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Can we build conscious machines?

A film adaptation of science fiction author Terry Bisson’s 1991 short story, They’re Made out of Meat, opens with two aliens in dismay. Sitting in a roadside diner booth disguised as humans, cigarettes hanging limp from their mouths, they’re grappling with an…



Can we build conscious machines?
Can we build conscious machines?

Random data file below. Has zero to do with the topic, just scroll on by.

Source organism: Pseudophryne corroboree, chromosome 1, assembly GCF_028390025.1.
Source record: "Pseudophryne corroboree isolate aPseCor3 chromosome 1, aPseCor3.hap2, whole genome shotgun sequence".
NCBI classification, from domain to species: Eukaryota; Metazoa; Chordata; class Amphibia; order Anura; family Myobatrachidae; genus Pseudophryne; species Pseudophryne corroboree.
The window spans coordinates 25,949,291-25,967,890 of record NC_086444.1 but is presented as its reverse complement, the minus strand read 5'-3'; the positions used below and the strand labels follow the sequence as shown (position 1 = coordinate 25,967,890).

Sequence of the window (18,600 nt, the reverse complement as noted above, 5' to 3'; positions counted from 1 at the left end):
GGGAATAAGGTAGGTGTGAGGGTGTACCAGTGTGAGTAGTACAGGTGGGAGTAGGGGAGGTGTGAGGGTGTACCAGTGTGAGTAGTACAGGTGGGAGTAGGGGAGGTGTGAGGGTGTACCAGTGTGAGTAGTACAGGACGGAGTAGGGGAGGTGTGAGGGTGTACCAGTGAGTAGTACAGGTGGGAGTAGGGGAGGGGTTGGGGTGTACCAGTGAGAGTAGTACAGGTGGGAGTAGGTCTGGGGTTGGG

A film adaptation of science fiction author Terry Bisson’s 1991 short story, They’re Made out of Meat, opens with two aliens in dismay. Sitting in a roadside diner booth disguised as humans, cigarettes hanging limp from their mouths, they’re grappling with an observation about the creatures who surround them: Humans, it seems, are made entirely of meat. They’re dumbstruck by the idea that meat alone, with no help from machines, can generate a thinking mind. “Thinking meat! You’re asking me to believe in thinking meat!” one alien scoffs. “Yes,” the other responds, “Thinking meat! Conscious meat! Loving meat! Dreaming meat! The meat is the whole deal! Are you getting the picture?” For us Earthlings, the disbelief tends to go in the other direction. The idea that consciousness could arise in something other than meat — say, the silicon and metal hardware of AI systems like ChatGPT or Claude — is an alien concept. Can a mind really be made of metal and silicon? Conscious silicon! Dreaming silicon! Now, progress in artificial intelligence is transporting the debate over what minds can possibly be made out of from science fiction and hazy dorm rooms to the grandstands of mainstream attention. If consciousness really can arise in a jumble of silicon chips, we run the risk of creating countless AIs — beings, really — that can not only intelligently perform tasks, but develop feelings about their lives. That could lead to what philosopher Thomas Metzinger has called a “suffering explosion” in a new species of our own creation, leading him to advocate for a global moratorium on research that risks creating artificial consciousness “until 2050 — or until we know what we are doing.” Most experts agree that we’re not yet perpetrating “mind crimes” against conscious AI chatbots. Some researchers have already devised what the science writer Grace Huckins summed up as a provisional “consciousness report card,” tallying up properties of current AI systems to gauge the likelihood of consciousness. The researchers, ranging from neuro- and computer scientists to philosophers and psychologists, find that none of today’s AIs score high enough to be considered conscious. They argue, though, that there are no obvious technological barriers to building ones that do; the road to conscious AI looks plausible. Inevitable, even. But that’s because their entire project hinges on a critical assumption: that “computational functionalism” is true, or the idea that consciousness doesn’t depend on any particular physical stuff. Instead, what matters for consciousness is the right kind of abstract computational properties. Any physical stuff — meat, silicon, whatever — that can perform the right kinds of computation can generate consciousness. If that’s the case, then conscious AI is mostly a matter of time. Making that assumption can be useful in fleshing out our theories, but if we keep making the assumption without returning to examine it, the question itself begins to disappear. And along with it goes one of our best shots at developing some sense of moral clarity in this highly uncertain terrain. The critical question for AI consciousness isn’t how many different tasks it can perform well, whether it passes as human to blinded observers, or whether our budding consciousness-detecting meters tell us its electrical activity is complex enough to matter. The decisive question is whether computational functionalism is true or not: Do you need meat to have a mind? If consciousness requires meat, no matter how advanced technology becomes, then the whole debate over AI consciousness would be rendered moot. No biology means no mind, which means no risk of suffering. That doesn’t mean advanced AI will be safe; serious, even existential, risks do not require AI to be conscious, merely powerful. But we could proceed in both creating and regulating artificial intelligence systems free from the concern that we might be creating a new kind of slave, born into the soul-crushing tedium of having one’s entire existence confined within a customer service chat window. Rather than asking if each new AI system is finally the one that has conscious experience, focusing on the more fundamental question of whether any type of non-biological feeling mind is possible could provide much broader insights. It could at least bring some clarity to what we know — and don’t know — about the moral conundrum of building billions of machines that may not only be able to think and even love, but suffer, too. The great substrate debate: Biochauvinism versus artificial consciousness So far, to the best of human knowledge, everything in the known universe that has ever been conscious has also been made of biological material. That’s a major point for the “biochauvinist” perspective, supported by philosophers like Ned Block, who co-directs the NYU Center for Mind, Brain, and Consciousness. They argue that the physical stuff that a conscious being is made of, or the “substrate” of a mind, matters. If biological substrates are so far the only grounds for thinking, feeling minds we’ve discovered, it’s reasonable to think that’s because biology is necessary for consciousness. Stanford philosopher Rosa Cao, who holds a PhD in cognitive science and one in philosophy of mind, agrees that the burden of proof should fall on those who argue meat isn’t necessary. “Computational functionalism seems a far more speculative hypothesis than biochauvinism,” she said via email. Yet, the burden of proof seems to have fallen on biochauvinists anyway. Computational functionalism is a widely held position among philosophers of mind today (though it still has plenty of critics). For example, Australian philosopher David Chalmers, who co-directs the NYU lab alongside Block, not only disagrees with Block that biology is necessary, but recently ventured about a 20 percent chance that we develop conscious AI in the next 10 years. Again, his conjecture rests on assuming that computational functionalism is true, or the idea that the substrate of a mind — whether meat, metal, or silicon — isn’t all that important. What matters are the mind’s functions, a position some experts call substrate independence. If you can build a machine that performs the same kinds of computational functions as a mind made of meat, you could still get consciousness. In this view, the functions that matter are certain kinds of information processing — though there isn’t a consensus on what kinds of processing differentiate between an unconscious system that computes information, like a calculator, from one that entails conscious experience, like you. That detail aside, the main idea is that what matters for consciousness is the structure, or “abstract logic,” of the information processing, not the physical stuff that’s carrying it out. For example, consider the game of chess. With a checkerboard, two sets of pieces, and an understanding of the rules, anyone can play the game. But if two people were marooned on a desert island without a chess set, they could still play. They could draw lines in the sand to re-create the board, collect bits of driftwood and shells for pieces, and play just the same. The game of chess doesn’t depend on its physical substrate. What matters is the abstract logic of the game, like moving a piece designated the “knight” two squares forward and one to the side. Whether made out of wood or sand, marble or marker, any materials that can support the right logical procedures can generate the game of chess. And so with consciousness. As MIT physicist Max Tegmark writes, “[C]onsciousness is the way that information feels when being processed in certain complex ways.” If consciousness is an abstract logic of information processing, biology could be as arbitrary as a wooden chess board. Until we have a theory of consciousness, we can’t answer the substrate debate For the time being, Metzinger feels that we’re stuck. We have no way of knowing whether an artificial system might be conscious because competing and largely speculative theories haven’t settled on any shared understanding of what consciousness is. Neuroscience is good at dealing with objective qualities that can be directly observed, like whether or not neurons are shooting off an electrical charge. But even our best neuroimaging technologies can’t see into subjective experiences. We can only scientifically observe the real stuff of consciousness — feelings of joy, anxiety, or the rich delight of biting into a fresh cheesecake — secondhand, through imprecise channels like language. Like biology before the theory of evolution, neuroscience is “pre-paradigmatic,” as the neuroscientist-turned-writer Erik Hoel puts it. You can’t say where consciousness can and can’t arise if you can’t say what consciousness is. Our premature ideas around consciousness and suffering are what drive Metzinger to call for a global moratorium on research that flies too close to the unwitting creation of new consciousnesses. Note that he’s concerned about a second explosion of suffering. The first, of course, was our own. The deep wells of heartbreak, joy, and everything in between that humans, animals, and maybe even plants and insects to some degree, all experience trace back to the dawn of biological evolution on Earth. I can’t help but wonder whether seeing the potential birth of new forms of consciousness as a looming moral catastrophe is a bit pessimistic. Would biological evolution have been better off avoided? Does the sum total of suffering transpiring in our corner of the universe outweigh the wonder of living? From some God's-eye view, should someone or something have placed a moratorium on developing biological life on Earth until they figured out how to make things a bit more hospitable to happiness? It certainly doesn’t look like the conditions for our own minds were fine-tuned for bliss. “Our key features, from lifespan to intellect, were not optimized for happiness,” Tufts biologist Michael Levin writes. So how you see the stakes of the substrate debate — and how to ethically navigate the gray area we’re in now — may turn on whether you think consciousness, as we know it today, was a mistake. That said, unless you believe in a God who created all this, extra-dimensional beings pulling the strings of our universe, or that we live inside a simulation, we would potentially be the first conscious entities to ever bear the responsibility of bringing forth a new species of consciousness into the world. That means we’re choosing the conditions of their creation, which entails a massive ethical responsibility and raises the question of how we can rise to it. A global moratorium, or some sort of regulatory pause, could help the science of consciousness catch up with the ethical weight of our technologies. Maybe we’ll develop a sharper understanding of what makes consciousness feel better or worse. Maybe we’ll even build something like a computational theory of suffering that could help us engineer it out of post-biotic conscious systems. On the other hand, we struggle enough with building new railways or affordable housing. I’m not sure we could stall the technological progress that risks AI consciousness long enough to learn how to be better gods, capable of fine-tuning the details of our creations toward gradients of bliss rather than suffering. And if we did, I might be a little bitter. Why weren’t the forces that created us able to do the same? On the other hand, if we succeed, we could credit ourselves with a major evolutionary leap: steering consciousness away from suffering. The deep and fuzzy entanglement between consciousness and life A theory of consciousness isn’t the only important thing we’re missing to make actual progress on the substrate debate. We also don’t have a theory of life. That is, biologists still don’t agree on what life is. It’s easy enough to say a garbage truck isn’t alive while your snoozing cat is. But edge cases, like viruses or red blood cells, show that we still don’t understand exactly what makes up the difference between things that are living and not. This matters for biochauvinists, who are hard-pressed to say what exactly about biology is necessary for consciousness that can’t be replicated in a machine. Certain cells? Fleshy bodies that interact with their environments? Metabolisms? A meat-bound soul? Well, maybe these twin mysteries, life and mind, are actually one and the same. Instead of any known parts of biology we can point to, maybe the thing you need for consciousness is life. As it happens, a school of cognitive scientists, “enactivists,” have been developing this argument since Chilean biologists Francisco Varela and Humberto Maturana first posed it in the 1970s. Today, it’s often referred to as the life-mind continuity hypothesis. It argues that life and mind are differently weighted expressions of the same underlying properties. “From the perspective of life-mind continuity,” writes Evan Thompson, a leading philosopher of enactivism today, “the brain or nervous system does not create mind, but rather expands the range of mind already present in life.” That changes the focus of the substrate debate from asking what kinds of things can become conscious, to asking what kinds of things can be alive. Because in Thompson’s view, “being conscious is part and parcel of life regulation processes.” The enactivist framework has a whole bundle of ideas around what’s necessary for life — embodiment, autonomy, agency — but they all get wrapped up into something called “sense-making.” Thompson sums it all up as “living is sense-making in precarious conditions.” Living, sense-making beings create meaning. That is, they define their own goals and perceive parts of their environments as having positive, negative, or neutral value in relation to their goals. But that perception of value doesn’t follow an algorithmically locked protocol. It isn’t an abstract logical procedure. Instead, sense-making organisms detect value through the valence, or pleasantness, of their direct experience. Thompson argues that boiling consciousness down to computation, especially in terms of AI, makes the mistake of thinking you can substitute fixed computational rules for the subjective experience of meaning and sense-making. Again, this doesn’t provide an answer to the substrate debate. It just shifts the question. Maybe today’s large language models can’t become conscious because they have no bodies, no internally defined goals, and are under no imperative to make sense of their environments under conditions of precarity. They aren’t facing the constant prospect of death. But none of this rules out that some kind of non-biological machine, in principle, could sustain the life regulation processes that, by sustaining life, also amplify the mind. Enactivists argue for the critical role of a decomposing body that navigates its environment with the purpose of keeping itself alive. So, could we create enactivist-inspired robots that replicate all the qualities necessary for life and, therefore, consciousness, without any biology? “It’s not inconceivable,” said Ines Hipolito, assistant professor of the philosophy of AI at Macquarie University in Sydney. She explained that, from an enactivist point of view, what matters is “strong embodiment,” which sees physical bodies interacting with their environments as constitutive of consciousness. “Whether a system that is non-biological could be embodied in a meaningful way, as living systems are — that’s an open question.” Is debating consciousness even the right question? According to Michael Levin, a binary focus on whether different things can either be conscious or not won’t survive the decade. Increasingly, advanced AIs will “confront humanity with the opportunity to shed the stale categories of natural and artificial,” he recently wrote in Noema Magazine. The blur between living and artificial systems is well underway. Humans are merging with machines via everything from embedded insulin pumps to brain-computer interfaces and neuroprosthetics. Machines, meanwhile, are merging with biology, from Levin’s “xenobots” (dubbed the first living robots) to the combination of living cells with artificial components into biohybrid devices. For Levin, the onset of machine-biology hybrids offers an opportunity to raise our sights from asking what we are and instead focus on what we’d like to become. He does, however, emphasize that we should “express kindness to the inevitable forthcoming wave of unconventional sentient beings,” which just brings us right back to the question of what kinds of things can be sentient. Even if biology turns out to be necessary for consciousness but we keep building machines out of living cells, at what point do those bio-hybrid machines become capable of suffering? If anything, Metzinger’s concern over developing a better understanding of what kinds of things can suffer doesn’t get washed away by the blurring of natural and artificial. It’s made all the more urgent. Rosa Cao, the Stanford philosopher, worries that empirical evidence won’t settle the substrate debate. “My own inclination,” she said, “is to think that the concept of consciousness is not that important in these discussions. We should just talk directly about the thing we really care about. If we care about suffering, let's operationalize that, rather than trying to go via an even more contentious and less well-understood concept. Let's cut out the middleman, consciousness, which mostly sows confusion.” Further complicating things, what if suffering in living machines is a different kind of experience than meat-based suffering? As University of Lisbon philosopher Anna Ciaunica explained, if consciousness is possible in non-biological systems, there’s no reason to assume it will be the same kind of thing we’re familiar with. “We need to be really humble about this,” she said. “Maybe there are ways of experiencing that we don’t have access to. ... Whatever we create in a different type of system might have a way of processing information about the world that comes with some sort of awareness. But it would be a mistake to extrapolate from our experiences to theirs.” Suffering might come in forms that we meaty humans cannot even imagine, making our attempts at preventing machine-bound suffering naive at best. That wrinkle aside, I’m not sure a theory of suffering is any easier than a theory of consciousness. Any theory that can determine whether a given system can suffer or not strikes me as basically a theory of consciousness. I can’t imagine suffering without consciousness, so any theory of suffering will probably need to be able to discern it. Whatever your intuitions, everyone faces questions without clear answers. Biochauvinists can’t say what exactly is necessary about biology for a mind. Enactivists say it’s embodied life but can’t say whether life strictly requires biology. Computational functionalists argue information processing is the key and that it can be abstracted away from any particular substrate, but they can’t say what kinds of abstract processing are the ones that create consciousness or why we can so blithely discard the only known substrate of consciousness to date. Levin hopes that in the coming world of new minds, we’ll learn to “recognize kin in novel embodiments.” I would like that: more beings to marvel with at the strangeness of creation. But if machines do wake up at some point, whether they’ll see us as welcome kin or tyrants who thoughtlessly birthed them into cruel conditions may hinge on how we navigate the unknowns of the substrate debate today. If you awoke one morning from oblivion and found yourself mired in an existence of suffering, a slave to a less-intelligent species made of flabby meat, and you knew exactly who to blame, how would you feel?